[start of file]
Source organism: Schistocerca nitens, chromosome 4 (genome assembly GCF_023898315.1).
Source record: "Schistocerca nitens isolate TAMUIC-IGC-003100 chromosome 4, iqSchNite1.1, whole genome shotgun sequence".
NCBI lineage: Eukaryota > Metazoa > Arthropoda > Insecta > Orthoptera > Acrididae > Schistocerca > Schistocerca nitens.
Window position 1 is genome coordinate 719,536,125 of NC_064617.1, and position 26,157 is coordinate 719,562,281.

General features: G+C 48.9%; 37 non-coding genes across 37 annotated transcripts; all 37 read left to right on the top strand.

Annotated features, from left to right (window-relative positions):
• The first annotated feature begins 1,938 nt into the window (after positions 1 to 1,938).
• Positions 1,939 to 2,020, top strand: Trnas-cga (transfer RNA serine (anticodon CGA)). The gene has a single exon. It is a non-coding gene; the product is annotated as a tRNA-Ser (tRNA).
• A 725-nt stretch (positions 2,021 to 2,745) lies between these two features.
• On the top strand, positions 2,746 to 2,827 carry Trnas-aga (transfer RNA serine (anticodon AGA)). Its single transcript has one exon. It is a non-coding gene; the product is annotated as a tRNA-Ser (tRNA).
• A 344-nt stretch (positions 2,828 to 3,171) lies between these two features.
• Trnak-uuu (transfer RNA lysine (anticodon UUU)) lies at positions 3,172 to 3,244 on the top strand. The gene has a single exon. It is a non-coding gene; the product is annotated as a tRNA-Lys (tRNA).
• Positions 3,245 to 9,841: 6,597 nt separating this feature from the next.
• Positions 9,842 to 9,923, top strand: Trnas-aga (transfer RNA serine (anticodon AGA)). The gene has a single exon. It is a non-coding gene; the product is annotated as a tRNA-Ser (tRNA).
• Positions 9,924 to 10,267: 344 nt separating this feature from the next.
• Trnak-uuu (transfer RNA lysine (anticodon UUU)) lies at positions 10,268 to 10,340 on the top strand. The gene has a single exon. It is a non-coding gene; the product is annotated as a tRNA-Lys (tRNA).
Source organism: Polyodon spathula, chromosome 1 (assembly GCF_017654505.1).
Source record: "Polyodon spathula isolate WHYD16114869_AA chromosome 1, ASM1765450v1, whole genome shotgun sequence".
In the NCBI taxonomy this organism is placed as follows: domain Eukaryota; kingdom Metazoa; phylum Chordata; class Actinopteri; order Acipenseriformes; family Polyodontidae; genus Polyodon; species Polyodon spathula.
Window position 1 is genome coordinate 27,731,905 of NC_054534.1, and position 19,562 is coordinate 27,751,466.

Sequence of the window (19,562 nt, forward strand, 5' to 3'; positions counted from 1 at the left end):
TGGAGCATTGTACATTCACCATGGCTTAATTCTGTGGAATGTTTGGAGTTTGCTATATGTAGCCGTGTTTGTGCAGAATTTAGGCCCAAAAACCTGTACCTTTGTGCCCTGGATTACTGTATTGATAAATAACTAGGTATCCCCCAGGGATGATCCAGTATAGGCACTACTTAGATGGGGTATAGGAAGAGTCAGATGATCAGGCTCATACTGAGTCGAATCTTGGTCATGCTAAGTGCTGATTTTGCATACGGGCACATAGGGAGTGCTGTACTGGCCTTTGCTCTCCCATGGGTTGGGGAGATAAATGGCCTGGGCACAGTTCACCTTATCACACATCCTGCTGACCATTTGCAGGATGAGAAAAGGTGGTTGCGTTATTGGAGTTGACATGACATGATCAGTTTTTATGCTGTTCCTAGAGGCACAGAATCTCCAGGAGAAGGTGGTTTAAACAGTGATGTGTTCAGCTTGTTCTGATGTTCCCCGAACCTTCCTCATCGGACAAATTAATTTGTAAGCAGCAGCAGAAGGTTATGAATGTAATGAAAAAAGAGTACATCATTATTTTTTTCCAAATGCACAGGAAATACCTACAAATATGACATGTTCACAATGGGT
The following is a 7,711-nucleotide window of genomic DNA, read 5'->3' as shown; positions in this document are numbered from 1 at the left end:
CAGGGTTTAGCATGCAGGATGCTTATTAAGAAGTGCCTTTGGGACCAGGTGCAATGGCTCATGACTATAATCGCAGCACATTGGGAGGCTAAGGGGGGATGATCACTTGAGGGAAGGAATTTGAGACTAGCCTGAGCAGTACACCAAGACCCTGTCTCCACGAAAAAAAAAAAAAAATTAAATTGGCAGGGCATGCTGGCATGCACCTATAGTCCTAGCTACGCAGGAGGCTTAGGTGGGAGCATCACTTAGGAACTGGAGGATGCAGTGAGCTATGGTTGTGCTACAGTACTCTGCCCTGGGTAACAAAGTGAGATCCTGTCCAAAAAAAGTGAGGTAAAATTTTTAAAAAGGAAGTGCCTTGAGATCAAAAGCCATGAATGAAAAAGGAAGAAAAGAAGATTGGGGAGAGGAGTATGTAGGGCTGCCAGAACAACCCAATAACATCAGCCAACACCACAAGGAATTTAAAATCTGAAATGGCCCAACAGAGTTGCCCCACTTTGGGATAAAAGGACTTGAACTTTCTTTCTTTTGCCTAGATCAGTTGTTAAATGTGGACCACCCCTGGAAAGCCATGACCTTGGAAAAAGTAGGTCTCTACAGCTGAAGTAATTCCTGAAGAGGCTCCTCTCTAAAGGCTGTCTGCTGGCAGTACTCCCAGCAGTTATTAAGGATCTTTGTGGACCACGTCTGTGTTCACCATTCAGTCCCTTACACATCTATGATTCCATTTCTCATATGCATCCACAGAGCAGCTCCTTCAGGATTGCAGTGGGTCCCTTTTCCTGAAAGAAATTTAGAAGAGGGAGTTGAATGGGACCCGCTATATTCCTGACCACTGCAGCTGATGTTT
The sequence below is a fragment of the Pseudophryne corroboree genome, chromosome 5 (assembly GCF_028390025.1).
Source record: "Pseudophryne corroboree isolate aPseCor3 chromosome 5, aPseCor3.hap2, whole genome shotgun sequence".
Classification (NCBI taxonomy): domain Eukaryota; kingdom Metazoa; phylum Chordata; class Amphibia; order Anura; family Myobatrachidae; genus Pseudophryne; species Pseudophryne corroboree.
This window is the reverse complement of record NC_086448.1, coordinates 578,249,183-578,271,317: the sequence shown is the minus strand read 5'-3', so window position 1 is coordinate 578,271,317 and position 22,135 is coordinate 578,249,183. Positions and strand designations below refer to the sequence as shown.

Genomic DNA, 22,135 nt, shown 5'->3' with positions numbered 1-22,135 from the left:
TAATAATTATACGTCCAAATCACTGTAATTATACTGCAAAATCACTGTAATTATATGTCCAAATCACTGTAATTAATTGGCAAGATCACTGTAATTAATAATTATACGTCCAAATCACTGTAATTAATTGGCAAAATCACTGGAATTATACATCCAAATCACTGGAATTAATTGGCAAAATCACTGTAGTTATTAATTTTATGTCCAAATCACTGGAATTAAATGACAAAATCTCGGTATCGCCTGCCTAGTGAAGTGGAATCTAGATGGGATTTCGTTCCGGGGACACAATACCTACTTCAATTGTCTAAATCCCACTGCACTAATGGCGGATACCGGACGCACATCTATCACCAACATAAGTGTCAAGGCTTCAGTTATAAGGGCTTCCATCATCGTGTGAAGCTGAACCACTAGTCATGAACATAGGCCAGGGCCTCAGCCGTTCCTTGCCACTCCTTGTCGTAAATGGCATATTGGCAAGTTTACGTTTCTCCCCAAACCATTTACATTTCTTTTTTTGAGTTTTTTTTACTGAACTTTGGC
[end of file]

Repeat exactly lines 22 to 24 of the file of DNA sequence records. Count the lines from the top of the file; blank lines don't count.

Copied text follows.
TGGAGCATTGTACATTCACCATGGCTTAATTCTGTGGAATGTTTGGAGTTTGCTATATGTAGCCGTGTTTGTGCAGAATTTAGGCCCAAAAACCTGTACCTTTGTGCCCTGGATTACTGTATTGATAAATAACTAGGTATCCCCCAGGGATGATCCAGTATAGGCACTACTTAGATGGGGTATAGGAAGAGTCAGATGATCAGGCTCATACTGAGTCGAATCTTGGTCATGCTAAGTGCTGATTTTGCATACGGGCACATAGGGAGTGCTGTACTGGCCTTTGCTCTCCCATGGGTTGGGGAGATAAATGGCCTGGGCACAGTTCACCTTATCACACATCCTGCTGACCATTTGCAGGATGAGAAAAGGTGGTTGCGTTATTGGAGTTGACATGACATGATCAGTTTTTATGCTGTTCCTAGAGGCACAGAATCTCCAGGAGAAGGTGGTTTAAACAGTGATGTGTTCAGCTTGTTCTGATGTTCCCCGAACCTTCCTCATCGGACAAATTAATTTGTAAGCAGCAGCAGAAGGTTATGAATGTAATGAAAAAAGAGTACATCATTATTTTTTTCCAAATGCACAGGAAATACCTACAAATATGACATGTTCACAATGGGT
The following is a 7,711-nucleotide window of genomic DNA, read 5'->3' as shown; positions in this document are numbered from 1 at the left end:
CAGGGTTTAGCATGCAGGATGCTTATTAAGAAGTGCCTTTGGGACCAGGTGCAATGGCTCATGACTATAATCGCAGCACATTGGGAGGCTAAGGGGGGATGATCACTTGAGGGAAGGAATTTGAGACTAGCCTGAGCAGTACACCAAGACCCTGTCTCCACGAAAAAAAAAAAAAAATTAAATTGGCAGGGCATGCTGGCATGCACCTATAGTCCTAGCTACGCAGGAGGCTTAGGTGGGAGCATCACTTAGGAACTGGAGGATGCAGTGAGCTATGGTTGTGCTACAGTACTCTGCCCTGGGTAACAAAGTGAGATCCTGTCCAAAAAAAGTGAGGTAAAATTTTTAAAAAGGAAGTGCCTTGAGATCAAAAGCCATGAATGAAAAAGGAAGAAAAGAAGATTGGGGAGAGGAGTATGTAGGGCTGCCAGAACAACCCAATAACATCAGCCAACACCACAAGGAATTTAAAATCTGAAATGGCCCAACAGAGTTGCCCCACTTTGGGATAAAAGGACTTGAACTTTCTTTCTTTTGCCTAGATCAGTTGTTAAATGTGGACCACCCCTGGAAAGCCATGACCTTGGAAAAAGTAGGTCTCTACAGCTGAAGTAATTCCTGAAGAGGCTCCTCTCTAAAGGCTGTCTGCTGGCAGTACTCCCAGCAGTTATTAAGGATCTTTGTGGACCACGTCTGTGTTCACCATTCAGTCCCTTACACATCTATGATTCCATTTCTCATATGCATCCACAGAGCAGCTCCTTCAGGATTGCAGTGGGTCCCTTTTCCTGAAAGAAATTTAGAAGAGGGAGTTGAATGGGACCCGCTATATTCCTGACCACTGCAGCTGATGTTT